Lightbox ads take a number of different formats and are Google’s format of a low-cost “rich media” ad.

The ads are interactive – you can do things like flip through a product catalog, create an interactive video based on a YouTube video, and much more.

The ads begin as standard banner sizes, but hovering over by the user for a short period of time (around 3 seconds) causes the ad to power up.

The ads are charged on either a CPM or CPE (cost-per-engagement).

Gmail Sponsored Promotions

Gmail Sponsored Promotions appear in the Promotions tab of Gmail both on desktop and the mobile app.

The ads are powered entirely by audience and interest targeting, including:

  • Affinity audiences.
  • In-market.
  • Demographic.
  • Customer match.

The ads are charged on a pay-per-open, meaning an “engagement” doesn’t necessarily equate to a site visit.

Dynamic Remarketing Ads

Dynamic Remarketing Ads are eponymous on the web – that pair of shoes you were looking at that just won’t stop following you around.

The images are powered by the same feed as Google Shopping, and allow advertisers to show site visitors images, prices, and other pertinent information from the feed.

Google offers a few simple ad templates in their Ad Builder, so matching branding isn’t always perfect, but they’re a great place to start.

The ads are responsive, so they’ll mold themselves to fit into a wide variety of ad units.

In addition to showing around the web, dynamic remarketing ads are also eligible to show on Gmail and in some discovery ad units.


There’s a huge variety of options available for video targeting on YouTube.

To keep it simple, ads fall into two formats:

  • Video (e.g., running a commercial).
  • Display (either promoting a video, promoting a site or accompanying your video ad).

Search ads were quietly retired in mid-2017.


In-Stream is a catch-all name for the various video ad formats.

Formats range from unskippable pre-roll videos to unlimited length ads embedded within longer-form videos.

In-stream ads can be accompanied by optional companion banners overlaid on the top right or lower part of the video, custom call to action cards on top of the video or simply running as they are.

The possibilities are endless, but the key to remember with In-Stream ads is creative. There’s no sense in spending a ton of money to promote a bad video.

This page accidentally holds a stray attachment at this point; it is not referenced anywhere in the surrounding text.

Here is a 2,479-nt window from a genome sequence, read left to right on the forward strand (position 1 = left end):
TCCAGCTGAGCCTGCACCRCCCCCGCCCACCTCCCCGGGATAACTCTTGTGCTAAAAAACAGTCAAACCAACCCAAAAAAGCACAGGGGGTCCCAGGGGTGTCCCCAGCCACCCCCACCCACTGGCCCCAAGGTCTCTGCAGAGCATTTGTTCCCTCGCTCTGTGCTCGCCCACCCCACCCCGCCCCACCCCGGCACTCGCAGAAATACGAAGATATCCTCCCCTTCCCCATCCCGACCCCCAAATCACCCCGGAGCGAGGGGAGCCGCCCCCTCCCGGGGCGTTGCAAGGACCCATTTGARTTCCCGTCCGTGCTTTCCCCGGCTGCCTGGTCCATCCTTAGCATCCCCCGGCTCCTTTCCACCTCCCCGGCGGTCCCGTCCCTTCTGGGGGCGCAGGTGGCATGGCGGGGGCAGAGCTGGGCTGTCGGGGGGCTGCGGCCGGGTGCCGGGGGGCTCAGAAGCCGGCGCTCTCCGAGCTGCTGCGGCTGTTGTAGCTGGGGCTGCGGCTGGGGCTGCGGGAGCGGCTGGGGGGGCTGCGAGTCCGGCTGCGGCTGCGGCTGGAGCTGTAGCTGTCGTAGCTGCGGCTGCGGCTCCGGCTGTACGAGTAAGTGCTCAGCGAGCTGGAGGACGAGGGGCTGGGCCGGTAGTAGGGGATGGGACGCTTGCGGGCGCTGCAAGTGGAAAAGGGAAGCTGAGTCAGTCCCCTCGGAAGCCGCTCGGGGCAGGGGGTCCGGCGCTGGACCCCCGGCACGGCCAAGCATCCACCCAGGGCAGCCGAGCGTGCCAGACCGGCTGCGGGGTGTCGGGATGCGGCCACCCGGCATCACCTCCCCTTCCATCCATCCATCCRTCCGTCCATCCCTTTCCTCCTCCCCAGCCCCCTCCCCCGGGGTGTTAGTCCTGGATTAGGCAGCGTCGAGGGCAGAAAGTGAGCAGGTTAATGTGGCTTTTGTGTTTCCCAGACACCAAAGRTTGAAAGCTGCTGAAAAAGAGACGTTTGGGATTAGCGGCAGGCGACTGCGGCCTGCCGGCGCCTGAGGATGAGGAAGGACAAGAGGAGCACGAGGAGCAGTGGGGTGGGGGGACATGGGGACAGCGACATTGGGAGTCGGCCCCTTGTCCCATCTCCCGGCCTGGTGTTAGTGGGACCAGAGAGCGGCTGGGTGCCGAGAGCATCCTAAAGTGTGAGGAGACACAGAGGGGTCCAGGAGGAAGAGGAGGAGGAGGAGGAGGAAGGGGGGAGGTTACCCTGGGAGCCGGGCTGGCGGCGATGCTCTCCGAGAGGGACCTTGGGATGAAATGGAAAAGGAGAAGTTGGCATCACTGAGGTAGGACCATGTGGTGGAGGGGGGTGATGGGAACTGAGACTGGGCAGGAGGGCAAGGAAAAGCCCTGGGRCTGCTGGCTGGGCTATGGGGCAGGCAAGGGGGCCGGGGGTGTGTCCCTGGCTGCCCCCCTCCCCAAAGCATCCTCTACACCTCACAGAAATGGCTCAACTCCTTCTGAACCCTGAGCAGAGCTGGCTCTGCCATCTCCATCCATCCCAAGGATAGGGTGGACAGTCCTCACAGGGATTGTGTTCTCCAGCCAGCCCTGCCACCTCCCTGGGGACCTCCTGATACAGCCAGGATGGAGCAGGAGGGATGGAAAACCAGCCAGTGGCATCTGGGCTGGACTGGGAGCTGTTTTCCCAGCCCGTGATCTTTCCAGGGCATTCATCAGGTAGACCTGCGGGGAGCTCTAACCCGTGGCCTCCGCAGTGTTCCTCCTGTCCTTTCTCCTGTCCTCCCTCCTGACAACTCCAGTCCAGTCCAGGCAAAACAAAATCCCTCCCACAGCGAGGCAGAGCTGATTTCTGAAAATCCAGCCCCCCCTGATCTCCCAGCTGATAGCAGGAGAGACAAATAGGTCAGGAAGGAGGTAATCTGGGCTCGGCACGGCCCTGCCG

Unskippable ad
Skippable ad

Bumper Ads

Bumper Ads are a relatively new format – they’re unskippable formats of in-stream video ads and aim to get a short, punchy message across.

These ads are only six seconds long, and appear identical to other in-stream video ad formats. Engagement and view rates are high while the cost is nice and low.

Bumper ads are an efficient way to get your message across without having to invest a ton of money in a long-form commercial.

TrueView for Shopping

TrueView for Shopping, or shoppable videos, is a hybrid of Google Shopping ads and In-Stream ads.

If an advertiser is looking to get more direct conversion actions from their videos, these are a natural fit.

The ads are powered by your shopping feeds; like most feed-based products the ads can be responsive/automated, remarketing-based, or customized to feature a product that’s directly in the video.

TrueView Discovery Ads

TrueView Discovery Ads are a video-driven version of responsive display ads.

Advertisers will create a 25 character headline, two 35 character description lines, and choose from one of four auto-generated thumbnails (which can be customized).

The ads can appear on the right side as part of “recommended” videos, as part of YouTube search results or as an overlay on similar videos.

TrueView Discovery Ads are a powerful tool to gain exposure for videos to boost views.

YouTube Masthead Ads

The YouTube Masthead is a premium placement, taking over the homepage of YouTube and core portion of the app.

Historically, you’d need to take over the homepage for an entire day for an exorbitant sum of money (in the area of $250k for a day).

Approximately a year ago, Google opened YouTube Masthead ads to all with more robust targeting capabilities and a smaller price tag.

The ads are still premium-priced, bought on a reserve CPM basis (meaning you must commit to a set number of impressions that Google will fill). The ad format may not be for everybody, but if you are looking for huge reach in a prominent placement, YouTube Masthead ads may fit the bill!

Image Credits

Featured Image: Paulo Bobita
All screenshots: Taken by author

Category PPC
VIP CONTRIBUTOR Aaron Levy Director of SEM at Tinuiti

Aaron Levy has been in digital for over a decade, starting as a cross channel manager for a few large ...